Nor is Farage starting from scratch. He is already well-known in these areas. Only four years ago, at the 2015 general election, UKIP won only one seat (in Clacton) but finished second in 120 constituencies, 44 of which went to Labour. UKIP easily surpassed 20% of the vote in lots of Labour seats without really trying or targeting them, seats such Barnsley East, Don Valley, Doncaster Central, and Houghton and Sunderland South.
Farage’s relationship with these places was rekindled when, at the European elections this year, many of them put the Brexit Party well ahead of Labour. His party humiliated Labour in its oldest heartlands – Ashfield, Redcar, Merthyr Tydfil, Bolsover and Hartlepool. It won all but a few of the 39 districts in England’s northwest, every district in the northeast and more than doubled Labour’s share of the vote in Wales.
This is not to say that the Brexit Party is about to capture dozens of Labour seats – but the challenge to Labour from Farage at the next election will be stronger than the challenge presented in 2015
The problem for the Tories is that they also need to make inroads into these Leave-voting areas if they are to offset their likely losses to Labour and the Liberal Democrats in Remainia. Yet Brexit Party insiders argue that this will simply never happen because of long established political traditions: voters in these areas will never turn out in large numbers for ‘the Tories’. “If you vote Tory,” Farage declared, “you will get Corbyn and you should stand aside for the Brexit Party who can beat them in those constituencies.”
The claim is not without evidence. In 2017, Theresa May and the Conservatives appealed directly to Brexit voters, hoping to offset losses in Remainia by capturing pro-Brexit seats in Labour’s heartlands. In the end, however, the former happened while the latter never really materialised. The Tories captured just five seats from Labour in places where a majority of people had voted to Leave the EU.
While a handful of Conservative candidates suddenly found themselves representing the good people of Walsall North, Stoke South, Mansfield, Middlesbrough South and Copeland this was simply not enough when set alongside Conservative losses in Remain voting areas.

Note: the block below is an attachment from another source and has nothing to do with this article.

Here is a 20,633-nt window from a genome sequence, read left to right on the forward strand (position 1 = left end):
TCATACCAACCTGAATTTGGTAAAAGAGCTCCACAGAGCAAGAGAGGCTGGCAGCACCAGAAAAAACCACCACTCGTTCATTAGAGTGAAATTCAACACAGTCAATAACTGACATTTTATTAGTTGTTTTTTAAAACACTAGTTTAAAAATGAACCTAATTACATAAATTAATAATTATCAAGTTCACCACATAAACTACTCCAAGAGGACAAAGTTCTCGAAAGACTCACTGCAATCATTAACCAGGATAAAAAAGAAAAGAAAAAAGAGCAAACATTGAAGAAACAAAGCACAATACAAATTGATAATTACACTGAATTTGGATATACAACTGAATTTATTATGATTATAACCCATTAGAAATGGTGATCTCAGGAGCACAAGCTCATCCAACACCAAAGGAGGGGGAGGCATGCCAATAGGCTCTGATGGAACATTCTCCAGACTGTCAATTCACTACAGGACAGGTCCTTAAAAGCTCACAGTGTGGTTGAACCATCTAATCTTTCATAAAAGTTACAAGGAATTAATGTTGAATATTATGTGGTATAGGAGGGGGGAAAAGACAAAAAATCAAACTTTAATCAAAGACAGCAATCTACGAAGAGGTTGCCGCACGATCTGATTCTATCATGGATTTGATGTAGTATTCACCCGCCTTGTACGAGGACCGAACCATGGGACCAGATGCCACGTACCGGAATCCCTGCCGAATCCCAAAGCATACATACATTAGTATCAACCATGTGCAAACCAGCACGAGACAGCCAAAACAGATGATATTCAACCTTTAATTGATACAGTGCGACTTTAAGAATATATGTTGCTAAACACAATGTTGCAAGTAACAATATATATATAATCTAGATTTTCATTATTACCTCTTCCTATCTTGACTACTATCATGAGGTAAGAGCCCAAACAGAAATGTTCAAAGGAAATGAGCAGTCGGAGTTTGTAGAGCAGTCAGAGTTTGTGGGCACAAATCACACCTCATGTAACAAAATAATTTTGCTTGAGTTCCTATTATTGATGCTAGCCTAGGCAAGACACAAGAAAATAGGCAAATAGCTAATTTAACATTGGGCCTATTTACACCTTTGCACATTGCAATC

This time around, a Prime Minister Johnson or Hunt will need to find a far better way of appealing to these areas, otherwise they risk serious losses in both Remainia and Leave Land. This means grappling with the fact that many voters in these seats are ‘cross-pressured’. In their hearts, they agree with the Tories on the cultural issues of Brexit and immigration, and also crime. But in their heads, they agree with Corbyn’s economic radicalism and his promise to do more to redistribute an economy which many feel is rigged against them. Talking only about Brexit is not enough; voters also want to know how this moment will be used to make our society fairer.
Theresa May is familiar with this problem. Many voters liked her on culture but were deeply sceptical when it came to economics. So, while the Conservative vote increased a bit, so too did Labour’s, which was a disappointment to May and her advisors.
So, in short, the next Tory leader needs to go much further on economics than they are probably prepared to. In a world where the vast majority of Brexit Party voters earn less than £40,000 per year, tax cuts for people on £50-80k are not going to cut it.
Farage may have set out his stall, but there has been remarkably little during the Conservative leadership campaign to suggest that either candidate, or the Tory Party as a whole, truly grasps what is needed to appeal to Brexit Party Britain – that place where voters share a profound sense of economic insecurity and pessimism. These voters are looking for a far more radical domestic policy agenda and one that is chiefly focused on economic fairness, not on how to build a Singapore-on-Thames.
With an election looming, the Tories need to come up with a counter offer for Brexit Britain and one that goes further than ‘we will deliver Brexit’. And do it fast. If they fail to do so, then even a mediocre Brexit Party vote could cause major problems for incumbent Conservative MPs who are sitting on small majorities – like Johnny Mercer in Plymouth Moor View, Lucy Allan in Telford, Amber Rudd in Hastings and Rye or Simon Clarke in Middlesbrough South and East Cleveland.
Other Tory seats that were gained in 2017, have wafer-thin majorities and are favourable to the Brexit Party like Thurrock, Southport, Aberconwy and Southampton Itchen could fall in the same way. The Tories will need to find a new way of appealing to these areas, not just by delivering Brexit but also going further on the economic axis.
Meanwhile, unless Labour retains its relationship with its traditional working-class voters then it could find that its majorities in pro-Leave seats are further whittled down as Opposition voters coalesce around the Brexit Party.
In short, as British politics continues to fragment, the future of the main parties depends on how they seek to renew their relationship with the Britain that they left behind.